It's Important To Take The Time To Compliment People

Originally Published: 
Smiling senior businesswoman in discussion with client in office conference room
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I go to the local McDonald’s every morning to get caffeinated and start working. It gets me out of the house and helps me avoid urges to dust the overhead lights when I have a project due. I know everyone there and they know me as the “author” who sits by the window pounding away at the keyboard.

I walked in the other day and saw a woman behind the counter I’d never seen before. She was nervous and slow. It was obviously her first day — I know this because I’m there every damn day. Also, she was doing a hell of a lot better than I ever would behind the register at a fast food joint. My head is spinning just thinking about it.

As she handed me my cup, I noticed her nails. They were long and pink. She was killing that long, oval manicure that was adorned with gold gems; something I’d never be able to carry off, but wish I could.

“You are doing a great job,” I told her. I went on to tell her I liked her nails and then stopped myself, thinking I needed to tone down my extra-ness. But as soon as someone came up behind me and starting lighting into her that they had ordered a sausage, egg, and cheese instead of the bacon and egg sandwich they had received, in a tone so rude it made the manager stop and pause to gain composure before he handled it, I blurted out, “Your nails look amazing.”

She smiled at me, and I could see her start to breathe again. We then talked for a few minutes about our favorite places to get our nails done and how she was going to try leopard-painted nails next.

I try to do this as often as I can — compliment complete strangers when I see something I like. I need to do it more though. I know it can take my mood and lift it right up. I’ve seen it give people that extra pep they need to make it through the day.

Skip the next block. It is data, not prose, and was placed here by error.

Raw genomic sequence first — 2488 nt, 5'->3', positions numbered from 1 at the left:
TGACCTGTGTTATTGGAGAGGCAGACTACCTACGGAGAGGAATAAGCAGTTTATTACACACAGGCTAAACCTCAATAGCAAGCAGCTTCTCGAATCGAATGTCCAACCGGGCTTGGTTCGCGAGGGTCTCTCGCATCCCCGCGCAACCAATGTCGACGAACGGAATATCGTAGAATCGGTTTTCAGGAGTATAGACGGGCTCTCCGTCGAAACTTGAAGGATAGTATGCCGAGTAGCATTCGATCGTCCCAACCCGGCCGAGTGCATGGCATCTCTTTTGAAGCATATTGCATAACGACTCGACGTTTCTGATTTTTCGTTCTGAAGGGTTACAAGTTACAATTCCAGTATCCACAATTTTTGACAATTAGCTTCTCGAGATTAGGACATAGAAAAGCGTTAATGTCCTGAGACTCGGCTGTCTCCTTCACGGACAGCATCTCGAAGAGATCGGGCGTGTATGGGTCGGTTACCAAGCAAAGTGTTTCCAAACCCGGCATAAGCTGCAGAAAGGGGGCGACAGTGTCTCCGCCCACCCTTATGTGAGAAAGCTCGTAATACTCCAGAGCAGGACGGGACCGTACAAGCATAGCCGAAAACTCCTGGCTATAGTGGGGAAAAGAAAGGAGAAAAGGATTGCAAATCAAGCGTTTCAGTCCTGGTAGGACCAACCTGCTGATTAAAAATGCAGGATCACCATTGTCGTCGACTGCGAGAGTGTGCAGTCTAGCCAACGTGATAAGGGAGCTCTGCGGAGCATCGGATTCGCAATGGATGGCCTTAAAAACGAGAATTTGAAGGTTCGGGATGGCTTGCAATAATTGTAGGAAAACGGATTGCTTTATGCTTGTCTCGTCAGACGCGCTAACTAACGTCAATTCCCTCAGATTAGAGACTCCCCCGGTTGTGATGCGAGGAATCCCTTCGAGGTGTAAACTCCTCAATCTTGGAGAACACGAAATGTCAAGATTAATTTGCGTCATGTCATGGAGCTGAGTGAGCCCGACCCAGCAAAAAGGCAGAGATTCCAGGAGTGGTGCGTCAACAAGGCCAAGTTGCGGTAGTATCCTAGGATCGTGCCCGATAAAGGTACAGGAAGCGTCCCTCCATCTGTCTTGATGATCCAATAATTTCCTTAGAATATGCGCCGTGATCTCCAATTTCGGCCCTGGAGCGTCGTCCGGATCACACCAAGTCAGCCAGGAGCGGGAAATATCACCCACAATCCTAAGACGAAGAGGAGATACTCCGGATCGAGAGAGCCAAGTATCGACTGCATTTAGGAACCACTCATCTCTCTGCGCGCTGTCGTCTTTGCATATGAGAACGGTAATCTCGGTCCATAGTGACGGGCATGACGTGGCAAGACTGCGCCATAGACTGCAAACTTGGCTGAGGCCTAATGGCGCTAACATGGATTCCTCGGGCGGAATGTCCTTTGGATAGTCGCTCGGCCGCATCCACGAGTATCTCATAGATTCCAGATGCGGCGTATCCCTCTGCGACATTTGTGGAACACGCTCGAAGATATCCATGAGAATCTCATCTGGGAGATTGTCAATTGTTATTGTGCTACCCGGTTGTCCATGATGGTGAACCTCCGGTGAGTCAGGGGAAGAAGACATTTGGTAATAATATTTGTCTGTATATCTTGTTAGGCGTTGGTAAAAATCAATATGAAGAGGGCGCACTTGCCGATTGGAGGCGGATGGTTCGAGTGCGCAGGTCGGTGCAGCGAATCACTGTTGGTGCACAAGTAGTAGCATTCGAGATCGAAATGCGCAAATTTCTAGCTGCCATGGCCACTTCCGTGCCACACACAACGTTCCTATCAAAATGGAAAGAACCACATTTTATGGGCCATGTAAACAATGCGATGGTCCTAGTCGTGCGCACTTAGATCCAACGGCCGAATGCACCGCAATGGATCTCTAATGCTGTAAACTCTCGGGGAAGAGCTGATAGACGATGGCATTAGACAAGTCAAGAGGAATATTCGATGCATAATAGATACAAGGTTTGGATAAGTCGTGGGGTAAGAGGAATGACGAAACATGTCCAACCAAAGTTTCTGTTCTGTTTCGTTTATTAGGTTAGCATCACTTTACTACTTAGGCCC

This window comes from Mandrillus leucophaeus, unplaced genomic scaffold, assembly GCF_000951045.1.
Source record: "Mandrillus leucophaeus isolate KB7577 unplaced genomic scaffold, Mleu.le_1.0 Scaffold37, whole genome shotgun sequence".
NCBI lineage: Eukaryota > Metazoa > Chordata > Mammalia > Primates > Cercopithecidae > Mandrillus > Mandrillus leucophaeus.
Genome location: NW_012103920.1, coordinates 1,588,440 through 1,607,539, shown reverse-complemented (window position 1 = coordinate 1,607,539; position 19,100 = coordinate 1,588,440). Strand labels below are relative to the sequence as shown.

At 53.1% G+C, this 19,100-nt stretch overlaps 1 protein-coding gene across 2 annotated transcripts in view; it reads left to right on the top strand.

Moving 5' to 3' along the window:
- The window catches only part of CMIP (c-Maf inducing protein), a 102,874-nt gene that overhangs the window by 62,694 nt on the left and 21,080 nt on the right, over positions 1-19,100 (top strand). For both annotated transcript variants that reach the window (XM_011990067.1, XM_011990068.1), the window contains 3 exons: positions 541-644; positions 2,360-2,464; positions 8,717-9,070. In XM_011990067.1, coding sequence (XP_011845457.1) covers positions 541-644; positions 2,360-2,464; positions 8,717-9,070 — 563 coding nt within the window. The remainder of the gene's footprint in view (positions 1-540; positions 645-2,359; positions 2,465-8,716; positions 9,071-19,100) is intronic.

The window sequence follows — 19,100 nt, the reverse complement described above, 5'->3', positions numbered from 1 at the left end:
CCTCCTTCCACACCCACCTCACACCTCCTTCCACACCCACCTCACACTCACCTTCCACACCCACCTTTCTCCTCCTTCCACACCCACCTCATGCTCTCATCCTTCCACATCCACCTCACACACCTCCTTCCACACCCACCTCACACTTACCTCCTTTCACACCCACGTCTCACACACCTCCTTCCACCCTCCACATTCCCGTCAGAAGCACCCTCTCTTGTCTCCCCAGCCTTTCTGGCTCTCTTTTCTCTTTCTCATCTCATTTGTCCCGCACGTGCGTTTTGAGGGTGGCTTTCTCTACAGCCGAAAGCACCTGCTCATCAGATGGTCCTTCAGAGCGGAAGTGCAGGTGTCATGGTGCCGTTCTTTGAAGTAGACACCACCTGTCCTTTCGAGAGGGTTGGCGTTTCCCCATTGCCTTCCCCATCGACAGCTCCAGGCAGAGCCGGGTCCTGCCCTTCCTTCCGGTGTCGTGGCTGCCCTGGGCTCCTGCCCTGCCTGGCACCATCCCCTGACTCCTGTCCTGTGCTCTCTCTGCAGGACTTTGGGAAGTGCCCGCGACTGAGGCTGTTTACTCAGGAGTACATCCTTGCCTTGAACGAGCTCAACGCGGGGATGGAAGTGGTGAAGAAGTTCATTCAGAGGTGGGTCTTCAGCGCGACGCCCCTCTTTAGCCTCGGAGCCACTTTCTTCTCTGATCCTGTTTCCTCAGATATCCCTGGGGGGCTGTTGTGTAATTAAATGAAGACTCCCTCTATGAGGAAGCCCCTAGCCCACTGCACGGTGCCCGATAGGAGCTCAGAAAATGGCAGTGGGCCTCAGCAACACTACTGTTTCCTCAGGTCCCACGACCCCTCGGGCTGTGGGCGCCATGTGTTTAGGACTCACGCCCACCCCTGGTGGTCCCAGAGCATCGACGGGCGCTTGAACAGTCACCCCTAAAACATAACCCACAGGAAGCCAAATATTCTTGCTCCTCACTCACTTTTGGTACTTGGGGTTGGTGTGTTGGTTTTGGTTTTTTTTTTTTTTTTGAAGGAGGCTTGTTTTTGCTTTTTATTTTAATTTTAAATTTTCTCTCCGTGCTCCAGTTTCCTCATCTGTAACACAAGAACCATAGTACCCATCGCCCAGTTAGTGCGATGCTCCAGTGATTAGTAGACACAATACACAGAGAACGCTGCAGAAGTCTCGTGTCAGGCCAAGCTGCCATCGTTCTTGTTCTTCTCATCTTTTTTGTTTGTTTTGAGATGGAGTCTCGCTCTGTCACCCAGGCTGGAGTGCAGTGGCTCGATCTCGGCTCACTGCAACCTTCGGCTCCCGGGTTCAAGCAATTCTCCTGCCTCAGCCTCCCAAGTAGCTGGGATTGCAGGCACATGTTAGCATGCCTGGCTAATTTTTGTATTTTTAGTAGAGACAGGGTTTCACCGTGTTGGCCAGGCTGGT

We’ve all had second thoughts about doing our hair before we leave the house because it seems like no one notices anyway. Then, when someone does say they like our hair, it’s validating and puts a smile on our face at the very least.

It’s not about being vain or caring what others think, but it does us all good to hear about the positive things others see in us. We can often have a hard time seeing to our own good qualities, and compliments from others can radiate into our own minds.

In fact, it happened to me yesterday when I went to an appointment. I felt like I’d been looking so awful and tired lately. I gave myself a quick glance before I got out of the car and I felt self-conscious about the way I looked.

But, as soon as I walked to and saw the beautiful (much younger) blonde greet me, she told me how great my skin looked. “Your skin tone is so even and glow-y.”

I told her she looked young, healthy, and vibrant. We both felt better after I left; I could feel it in the energy we exchanged.

I’ve realized during my time on earth people are so quick to criticize others. They are so fast to point out our shortcomings–not just to strangers, but to those they know. It seems to be a knee-jerk reaction and it’s gotten to the point where people don’t think about their delivery or how it might affect someone else if they speak to them in a way that disregards their feelings. It seems like nothing to lay on your horn to the car in front of you or get pissed at the waitress for getting your order wrong.

But letting someone know you like their dress? That doesn’t come as easy, does it?

We may not understand someone else’s struggles or even know about them. We may not know a lot (or a single thing) about their life. We may not know why they are rude to us for simply being in a certain place at a certain time.

But we do know this: Compliments are for everyone. They take nothing from us but a few seconds. They have the power to transform someone’s day or week. They not only make the person receiving them feel good, they can make the person giving them feel good, too.

We are all constantly listening to the negative voice that lives within our heads because, as Julia Roberts said in Pretty Woman, “The bad stuff is easier to believe.”

That’s true for all of us. Remember that when you feel too busy to tell someone you like their earrings or how they are wearing their hair. Even during the moments you think your kind words won’t matter, they will.

You could be the reason their negative voice is calmed for a bit and make their entire day.

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